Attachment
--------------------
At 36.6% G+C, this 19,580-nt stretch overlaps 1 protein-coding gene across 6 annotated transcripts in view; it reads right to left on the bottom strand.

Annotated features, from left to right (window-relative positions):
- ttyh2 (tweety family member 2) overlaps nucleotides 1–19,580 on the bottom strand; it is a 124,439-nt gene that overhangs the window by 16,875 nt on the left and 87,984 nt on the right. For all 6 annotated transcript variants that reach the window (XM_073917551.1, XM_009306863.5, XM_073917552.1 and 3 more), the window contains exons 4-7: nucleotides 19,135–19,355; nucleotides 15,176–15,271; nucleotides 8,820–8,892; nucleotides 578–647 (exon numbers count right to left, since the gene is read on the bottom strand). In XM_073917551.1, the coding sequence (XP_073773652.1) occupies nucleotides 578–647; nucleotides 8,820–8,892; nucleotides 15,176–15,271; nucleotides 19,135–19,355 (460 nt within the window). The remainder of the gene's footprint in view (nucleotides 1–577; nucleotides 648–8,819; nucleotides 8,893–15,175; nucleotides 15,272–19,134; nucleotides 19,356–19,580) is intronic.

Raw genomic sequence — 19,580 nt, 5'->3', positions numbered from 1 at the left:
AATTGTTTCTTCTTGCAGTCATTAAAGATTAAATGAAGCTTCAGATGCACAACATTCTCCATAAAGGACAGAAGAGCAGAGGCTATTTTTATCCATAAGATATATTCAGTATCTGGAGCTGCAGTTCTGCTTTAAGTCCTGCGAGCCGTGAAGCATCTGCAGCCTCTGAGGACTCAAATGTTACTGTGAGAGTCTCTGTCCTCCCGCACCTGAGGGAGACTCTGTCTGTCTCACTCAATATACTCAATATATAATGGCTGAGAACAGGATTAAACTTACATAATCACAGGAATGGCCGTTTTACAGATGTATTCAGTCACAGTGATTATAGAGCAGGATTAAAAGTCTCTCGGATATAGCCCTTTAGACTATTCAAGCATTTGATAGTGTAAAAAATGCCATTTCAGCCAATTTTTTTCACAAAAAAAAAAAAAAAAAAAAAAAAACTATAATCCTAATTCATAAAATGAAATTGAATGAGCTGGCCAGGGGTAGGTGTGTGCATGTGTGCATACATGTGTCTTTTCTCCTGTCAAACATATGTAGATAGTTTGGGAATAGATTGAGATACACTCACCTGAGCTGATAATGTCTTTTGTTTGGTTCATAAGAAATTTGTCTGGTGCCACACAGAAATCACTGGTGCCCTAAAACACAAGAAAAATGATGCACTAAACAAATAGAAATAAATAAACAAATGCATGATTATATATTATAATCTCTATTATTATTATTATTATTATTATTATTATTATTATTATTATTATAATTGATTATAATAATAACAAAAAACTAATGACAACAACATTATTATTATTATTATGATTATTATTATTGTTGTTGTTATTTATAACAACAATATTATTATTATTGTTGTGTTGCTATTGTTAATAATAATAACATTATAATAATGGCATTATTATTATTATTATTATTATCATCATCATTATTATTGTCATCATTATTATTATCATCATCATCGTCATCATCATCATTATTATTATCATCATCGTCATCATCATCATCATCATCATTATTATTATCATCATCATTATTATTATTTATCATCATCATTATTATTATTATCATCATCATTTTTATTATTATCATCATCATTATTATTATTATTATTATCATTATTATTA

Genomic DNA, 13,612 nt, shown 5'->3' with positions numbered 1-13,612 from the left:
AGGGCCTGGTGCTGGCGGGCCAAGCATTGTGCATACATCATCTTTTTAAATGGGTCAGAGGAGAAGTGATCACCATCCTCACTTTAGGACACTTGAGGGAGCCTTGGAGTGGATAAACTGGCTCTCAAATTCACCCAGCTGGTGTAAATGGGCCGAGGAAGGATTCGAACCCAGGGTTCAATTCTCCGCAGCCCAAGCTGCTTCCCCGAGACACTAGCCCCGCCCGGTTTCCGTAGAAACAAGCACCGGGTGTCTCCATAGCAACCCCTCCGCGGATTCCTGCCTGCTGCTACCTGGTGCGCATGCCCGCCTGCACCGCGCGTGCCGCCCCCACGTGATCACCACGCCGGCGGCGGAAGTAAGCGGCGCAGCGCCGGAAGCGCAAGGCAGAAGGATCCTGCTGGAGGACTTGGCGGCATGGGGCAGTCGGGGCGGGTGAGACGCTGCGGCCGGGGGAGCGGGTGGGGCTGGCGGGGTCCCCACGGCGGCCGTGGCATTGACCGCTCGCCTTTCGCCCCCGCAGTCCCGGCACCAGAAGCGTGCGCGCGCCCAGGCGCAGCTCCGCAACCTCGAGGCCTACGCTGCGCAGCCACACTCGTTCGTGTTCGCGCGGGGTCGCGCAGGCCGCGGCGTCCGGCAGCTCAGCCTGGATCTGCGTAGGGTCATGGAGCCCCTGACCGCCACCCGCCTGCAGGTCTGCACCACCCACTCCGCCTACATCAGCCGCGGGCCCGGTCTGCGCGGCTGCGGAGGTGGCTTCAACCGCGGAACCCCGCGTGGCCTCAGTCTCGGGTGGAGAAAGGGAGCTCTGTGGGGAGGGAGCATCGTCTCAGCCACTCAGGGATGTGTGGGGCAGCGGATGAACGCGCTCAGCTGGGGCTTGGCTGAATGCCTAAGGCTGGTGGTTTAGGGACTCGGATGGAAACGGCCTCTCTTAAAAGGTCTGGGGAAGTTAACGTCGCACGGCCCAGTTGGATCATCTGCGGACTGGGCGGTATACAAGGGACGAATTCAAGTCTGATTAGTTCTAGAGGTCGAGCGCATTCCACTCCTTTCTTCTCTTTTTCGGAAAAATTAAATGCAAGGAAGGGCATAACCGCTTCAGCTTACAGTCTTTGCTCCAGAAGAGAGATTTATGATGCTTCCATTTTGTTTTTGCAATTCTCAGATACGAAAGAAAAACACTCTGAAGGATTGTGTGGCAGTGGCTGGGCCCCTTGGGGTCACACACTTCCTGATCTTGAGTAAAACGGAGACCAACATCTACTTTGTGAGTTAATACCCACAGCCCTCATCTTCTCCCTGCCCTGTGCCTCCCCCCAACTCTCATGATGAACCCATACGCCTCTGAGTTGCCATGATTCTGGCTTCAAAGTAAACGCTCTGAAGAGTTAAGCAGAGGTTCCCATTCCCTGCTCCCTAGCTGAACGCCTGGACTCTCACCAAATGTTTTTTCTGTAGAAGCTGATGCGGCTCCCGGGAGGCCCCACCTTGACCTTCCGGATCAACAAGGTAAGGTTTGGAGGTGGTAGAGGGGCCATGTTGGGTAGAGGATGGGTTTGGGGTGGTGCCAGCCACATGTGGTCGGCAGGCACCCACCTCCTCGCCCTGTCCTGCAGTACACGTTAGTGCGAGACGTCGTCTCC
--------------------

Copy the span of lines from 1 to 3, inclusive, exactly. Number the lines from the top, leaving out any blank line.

At 36.6% G+C, this 19,580-nt stretch overlaps 1 protein-coding gene across 6 annotated transcripts in view; it reads right to left on the bottom strand.

Annotated features, from left to right (window-relative positions):
- ttyh2 (tweety family member 2) overlaps nucleotides 1–19,580 on the bottom strand; it is a 124,439-nt gene that overhangs the window by 16,875 nt on the left and 87,984 nt on the right. For all 6 annotated transcript variants that reach the window (XM_073917551.1, XM_009306863.5, XM_073917552.1 and 3 more), the window contains exons 4-7: nucleotides 19,135–19,355; nucleotides 15,176–15,271; nucleotides 8,820–8,892; nucleotides 578–647 (exon numbers count right to left, since the gene is read on the bottom strand). In XM_073917551.1, the coding sequence (XP_073773652.1) occupies nucleotides 578–647; nucleotides 8,820–8,892; nucleotides 15,176–15,271; nucleotides 19,135–19,355 (460 nt within the window). The remainder of the gene's footprint in view (nucleotides 1–577; nucleotides 648–8,819; nucleotides 8,893–15,175; nucleotides 15,272–19,134; nucleotides 19,356–19,580) is intronic.